Carol Wilhide Justin makes woodcut prints from her own digital photographs. The camera’s ‘decisive moment’ and the woodcut’s lengthy reinterpretation of the same image are combined allowing the character of her subjects to be crystallised in an atmospheric and emotional way. Memory, as narrative, as emotional truth, as time and in its fallibility lies at the heart of all her work. In a world increasingly driven by the digital, Carol’s work celebrates a belief in the haptic and analogue. Woodcuts are time consuming to produce, slow and exacting, built one layer at a time, the result of decision and deliberation.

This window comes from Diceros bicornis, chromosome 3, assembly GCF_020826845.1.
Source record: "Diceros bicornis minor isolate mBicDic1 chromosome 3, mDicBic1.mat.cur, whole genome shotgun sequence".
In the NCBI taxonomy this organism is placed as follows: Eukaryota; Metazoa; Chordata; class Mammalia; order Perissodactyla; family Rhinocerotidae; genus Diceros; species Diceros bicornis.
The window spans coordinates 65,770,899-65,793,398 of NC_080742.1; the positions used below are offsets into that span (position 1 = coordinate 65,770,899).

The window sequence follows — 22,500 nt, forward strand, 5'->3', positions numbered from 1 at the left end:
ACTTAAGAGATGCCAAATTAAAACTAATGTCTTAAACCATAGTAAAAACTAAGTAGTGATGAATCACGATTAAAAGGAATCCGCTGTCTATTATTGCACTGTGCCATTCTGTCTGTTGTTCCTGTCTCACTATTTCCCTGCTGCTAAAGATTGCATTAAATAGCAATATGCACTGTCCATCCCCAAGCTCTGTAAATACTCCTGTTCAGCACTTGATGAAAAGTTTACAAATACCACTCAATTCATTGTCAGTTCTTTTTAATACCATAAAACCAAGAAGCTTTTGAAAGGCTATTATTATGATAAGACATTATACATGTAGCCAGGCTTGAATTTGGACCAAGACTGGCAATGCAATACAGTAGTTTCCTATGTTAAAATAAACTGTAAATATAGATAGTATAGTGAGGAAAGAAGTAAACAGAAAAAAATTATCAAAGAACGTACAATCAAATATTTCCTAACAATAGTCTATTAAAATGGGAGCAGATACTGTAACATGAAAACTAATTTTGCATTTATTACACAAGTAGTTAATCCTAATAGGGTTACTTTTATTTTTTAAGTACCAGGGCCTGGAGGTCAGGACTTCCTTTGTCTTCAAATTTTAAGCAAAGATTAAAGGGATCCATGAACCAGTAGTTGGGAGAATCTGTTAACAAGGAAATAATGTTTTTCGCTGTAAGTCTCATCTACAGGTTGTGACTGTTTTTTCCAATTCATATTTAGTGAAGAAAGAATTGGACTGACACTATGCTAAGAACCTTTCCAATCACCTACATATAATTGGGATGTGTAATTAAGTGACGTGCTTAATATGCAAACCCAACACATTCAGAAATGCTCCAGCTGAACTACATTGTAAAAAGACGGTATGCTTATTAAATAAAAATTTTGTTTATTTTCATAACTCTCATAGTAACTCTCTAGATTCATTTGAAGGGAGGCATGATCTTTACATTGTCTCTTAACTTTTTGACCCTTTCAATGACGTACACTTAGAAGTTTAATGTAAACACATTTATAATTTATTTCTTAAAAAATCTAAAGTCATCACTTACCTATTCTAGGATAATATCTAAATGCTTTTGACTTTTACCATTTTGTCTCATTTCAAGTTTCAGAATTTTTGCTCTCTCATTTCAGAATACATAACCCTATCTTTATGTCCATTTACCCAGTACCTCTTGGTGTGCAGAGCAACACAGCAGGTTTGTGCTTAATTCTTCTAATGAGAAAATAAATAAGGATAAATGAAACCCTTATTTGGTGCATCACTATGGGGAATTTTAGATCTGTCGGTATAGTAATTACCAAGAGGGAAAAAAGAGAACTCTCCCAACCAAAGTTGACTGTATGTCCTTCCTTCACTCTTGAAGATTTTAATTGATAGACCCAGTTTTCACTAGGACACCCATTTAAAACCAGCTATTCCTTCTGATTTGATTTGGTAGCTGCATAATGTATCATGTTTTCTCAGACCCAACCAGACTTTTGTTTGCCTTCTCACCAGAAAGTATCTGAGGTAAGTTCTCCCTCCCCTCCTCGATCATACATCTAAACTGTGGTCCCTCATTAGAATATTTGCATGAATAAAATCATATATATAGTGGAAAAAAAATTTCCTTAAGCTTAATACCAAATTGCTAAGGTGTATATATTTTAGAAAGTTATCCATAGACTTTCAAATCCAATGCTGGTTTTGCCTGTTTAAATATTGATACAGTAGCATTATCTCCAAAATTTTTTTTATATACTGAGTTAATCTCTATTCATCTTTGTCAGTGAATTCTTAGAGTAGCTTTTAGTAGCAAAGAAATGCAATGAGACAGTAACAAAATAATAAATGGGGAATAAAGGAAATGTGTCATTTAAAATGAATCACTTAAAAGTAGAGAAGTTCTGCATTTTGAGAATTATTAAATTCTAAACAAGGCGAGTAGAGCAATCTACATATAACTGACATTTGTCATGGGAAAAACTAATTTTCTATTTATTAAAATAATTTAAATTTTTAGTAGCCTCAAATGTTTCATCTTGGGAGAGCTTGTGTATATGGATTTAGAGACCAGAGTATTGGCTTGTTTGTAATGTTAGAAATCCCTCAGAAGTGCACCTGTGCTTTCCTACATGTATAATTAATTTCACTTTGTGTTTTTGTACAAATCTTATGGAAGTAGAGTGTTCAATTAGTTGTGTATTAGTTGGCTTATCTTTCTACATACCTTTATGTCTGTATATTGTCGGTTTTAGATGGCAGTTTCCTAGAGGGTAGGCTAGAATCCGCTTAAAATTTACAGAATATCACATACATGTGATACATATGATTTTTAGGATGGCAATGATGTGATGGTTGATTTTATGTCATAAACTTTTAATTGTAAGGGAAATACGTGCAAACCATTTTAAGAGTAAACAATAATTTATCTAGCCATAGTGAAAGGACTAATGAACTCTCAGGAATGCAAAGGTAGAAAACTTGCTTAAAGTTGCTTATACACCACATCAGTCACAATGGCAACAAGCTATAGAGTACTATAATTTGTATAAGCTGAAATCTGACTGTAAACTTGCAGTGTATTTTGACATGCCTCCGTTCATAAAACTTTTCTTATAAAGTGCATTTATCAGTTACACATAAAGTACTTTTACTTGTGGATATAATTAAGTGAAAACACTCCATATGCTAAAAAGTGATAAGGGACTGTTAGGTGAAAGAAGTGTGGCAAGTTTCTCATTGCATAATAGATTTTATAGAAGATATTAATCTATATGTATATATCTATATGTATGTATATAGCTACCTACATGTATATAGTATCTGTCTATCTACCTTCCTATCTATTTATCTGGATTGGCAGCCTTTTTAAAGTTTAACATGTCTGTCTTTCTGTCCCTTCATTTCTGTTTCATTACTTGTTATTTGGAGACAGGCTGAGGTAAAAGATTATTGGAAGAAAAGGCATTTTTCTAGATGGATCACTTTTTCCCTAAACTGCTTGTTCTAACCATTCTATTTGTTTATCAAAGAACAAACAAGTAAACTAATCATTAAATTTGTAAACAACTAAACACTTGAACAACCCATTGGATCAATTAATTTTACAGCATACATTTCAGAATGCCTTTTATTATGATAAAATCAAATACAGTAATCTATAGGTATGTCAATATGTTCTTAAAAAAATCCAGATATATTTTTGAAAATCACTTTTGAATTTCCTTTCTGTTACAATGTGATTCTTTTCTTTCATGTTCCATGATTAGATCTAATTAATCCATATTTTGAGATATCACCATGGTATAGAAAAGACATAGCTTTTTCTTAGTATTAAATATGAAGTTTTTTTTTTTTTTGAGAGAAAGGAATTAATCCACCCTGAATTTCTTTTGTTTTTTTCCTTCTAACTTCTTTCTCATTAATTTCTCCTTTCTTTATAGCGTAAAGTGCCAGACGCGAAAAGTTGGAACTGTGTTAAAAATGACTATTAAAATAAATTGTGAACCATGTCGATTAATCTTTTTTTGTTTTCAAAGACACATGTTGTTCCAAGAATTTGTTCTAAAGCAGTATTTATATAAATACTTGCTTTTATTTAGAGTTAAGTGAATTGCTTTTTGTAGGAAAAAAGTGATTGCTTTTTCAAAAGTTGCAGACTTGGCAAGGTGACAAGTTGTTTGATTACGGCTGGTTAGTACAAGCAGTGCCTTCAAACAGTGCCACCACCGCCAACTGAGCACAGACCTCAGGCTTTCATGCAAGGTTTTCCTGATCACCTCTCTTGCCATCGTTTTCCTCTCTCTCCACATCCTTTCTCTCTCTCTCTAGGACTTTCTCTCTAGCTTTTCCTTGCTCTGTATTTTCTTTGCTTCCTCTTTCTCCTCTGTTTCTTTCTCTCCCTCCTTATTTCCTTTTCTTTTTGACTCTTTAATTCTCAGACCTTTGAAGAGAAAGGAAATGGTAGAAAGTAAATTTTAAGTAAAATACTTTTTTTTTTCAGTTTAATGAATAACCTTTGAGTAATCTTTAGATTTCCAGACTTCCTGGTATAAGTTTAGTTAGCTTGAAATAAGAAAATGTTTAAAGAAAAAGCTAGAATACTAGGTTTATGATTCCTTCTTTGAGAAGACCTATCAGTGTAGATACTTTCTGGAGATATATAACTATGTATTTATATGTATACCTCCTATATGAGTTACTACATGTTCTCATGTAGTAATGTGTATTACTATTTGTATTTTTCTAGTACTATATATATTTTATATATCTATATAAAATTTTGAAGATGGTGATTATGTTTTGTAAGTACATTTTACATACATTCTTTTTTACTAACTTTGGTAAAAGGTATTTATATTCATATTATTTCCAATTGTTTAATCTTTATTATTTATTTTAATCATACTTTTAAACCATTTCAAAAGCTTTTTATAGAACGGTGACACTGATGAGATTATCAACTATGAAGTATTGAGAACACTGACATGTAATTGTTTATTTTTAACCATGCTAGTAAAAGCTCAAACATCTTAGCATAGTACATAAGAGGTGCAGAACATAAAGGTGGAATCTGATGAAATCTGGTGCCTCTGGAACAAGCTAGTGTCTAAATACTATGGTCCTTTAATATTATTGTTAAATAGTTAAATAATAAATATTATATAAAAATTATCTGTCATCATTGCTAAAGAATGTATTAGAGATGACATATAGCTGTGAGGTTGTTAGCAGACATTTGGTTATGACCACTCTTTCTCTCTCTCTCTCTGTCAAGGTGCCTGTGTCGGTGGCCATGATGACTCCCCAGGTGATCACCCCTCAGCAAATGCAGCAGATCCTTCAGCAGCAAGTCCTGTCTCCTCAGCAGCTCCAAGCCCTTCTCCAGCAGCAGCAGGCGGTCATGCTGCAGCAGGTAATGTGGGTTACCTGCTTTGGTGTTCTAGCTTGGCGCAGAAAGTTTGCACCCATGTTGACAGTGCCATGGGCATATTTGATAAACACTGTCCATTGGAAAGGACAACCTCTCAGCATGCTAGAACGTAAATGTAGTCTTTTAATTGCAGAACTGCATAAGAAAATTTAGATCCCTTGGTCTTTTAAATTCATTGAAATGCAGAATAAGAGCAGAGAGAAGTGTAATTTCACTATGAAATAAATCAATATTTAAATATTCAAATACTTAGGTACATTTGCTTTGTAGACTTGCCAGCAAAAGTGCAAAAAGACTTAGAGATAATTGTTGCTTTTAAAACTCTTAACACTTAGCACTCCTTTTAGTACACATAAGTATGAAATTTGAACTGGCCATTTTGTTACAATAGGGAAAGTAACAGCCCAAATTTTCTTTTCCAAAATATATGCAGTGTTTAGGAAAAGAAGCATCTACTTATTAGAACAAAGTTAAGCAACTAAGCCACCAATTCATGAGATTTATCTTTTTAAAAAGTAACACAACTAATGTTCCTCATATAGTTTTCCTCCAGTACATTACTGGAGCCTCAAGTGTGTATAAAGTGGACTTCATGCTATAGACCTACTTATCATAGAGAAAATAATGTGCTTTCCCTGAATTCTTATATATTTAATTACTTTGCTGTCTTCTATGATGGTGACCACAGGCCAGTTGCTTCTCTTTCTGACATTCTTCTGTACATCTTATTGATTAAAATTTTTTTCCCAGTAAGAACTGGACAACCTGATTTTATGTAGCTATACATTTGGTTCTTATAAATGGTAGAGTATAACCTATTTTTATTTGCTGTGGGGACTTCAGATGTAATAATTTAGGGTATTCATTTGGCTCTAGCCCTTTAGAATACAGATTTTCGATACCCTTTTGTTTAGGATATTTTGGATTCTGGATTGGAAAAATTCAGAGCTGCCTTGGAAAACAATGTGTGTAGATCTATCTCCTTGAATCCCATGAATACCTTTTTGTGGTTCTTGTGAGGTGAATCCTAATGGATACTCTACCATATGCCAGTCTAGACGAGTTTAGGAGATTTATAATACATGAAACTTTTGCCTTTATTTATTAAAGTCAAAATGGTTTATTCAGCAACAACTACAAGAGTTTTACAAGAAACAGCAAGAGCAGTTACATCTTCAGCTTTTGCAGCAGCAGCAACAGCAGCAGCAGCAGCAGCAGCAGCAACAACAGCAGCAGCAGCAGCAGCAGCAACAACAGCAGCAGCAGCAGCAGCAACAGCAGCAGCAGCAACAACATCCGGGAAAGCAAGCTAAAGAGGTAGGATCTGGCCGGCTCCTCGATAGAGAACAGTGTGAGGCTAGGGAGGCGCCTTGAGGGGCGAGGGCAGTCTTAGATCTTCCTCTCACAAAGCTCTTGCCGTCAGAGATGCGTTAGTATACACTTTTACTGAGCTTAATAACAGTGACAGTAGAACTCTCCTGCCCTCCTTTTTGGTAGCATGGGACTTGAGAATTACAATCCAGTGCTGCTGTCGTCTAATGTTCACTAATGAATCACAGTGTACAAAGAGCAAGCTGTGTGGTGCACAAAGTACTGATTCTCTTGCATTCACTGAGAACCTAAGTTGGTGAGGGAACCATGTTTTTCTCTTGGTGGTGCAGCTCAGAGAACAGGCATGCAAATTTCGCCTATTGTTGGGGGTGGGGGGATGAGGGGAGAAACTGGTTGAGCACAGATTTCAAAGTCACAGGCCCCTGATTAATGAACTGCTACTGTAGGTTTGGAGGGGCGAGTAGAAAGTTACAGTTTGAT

Carol was awarded a residency to study Japanese woodcut in Japan from japanese senseis. Her woodcuts are made using the mokuhanga technique where water-based pigments are used instead of the more traditional Western oil based inks. This lends the prints a more nuanced quality where the woodgrain can subtly show through the layers of paint. The use of monochrome is a means of transforming the original image, distilling it to its essential truth and meaning.
In her RCA Degree show Carol exhibited ‘The Fold of the Sea’. Gilles Deleuze described a fold as ‘the inside [being]…an operation of the outside…an inside which is merely the fold of the outside, as if the ship were a folding of the sea’. In Carol’s print wood grain and water are folded together using the template for solar panels devised by Japanese astrophycist Koryo Miura.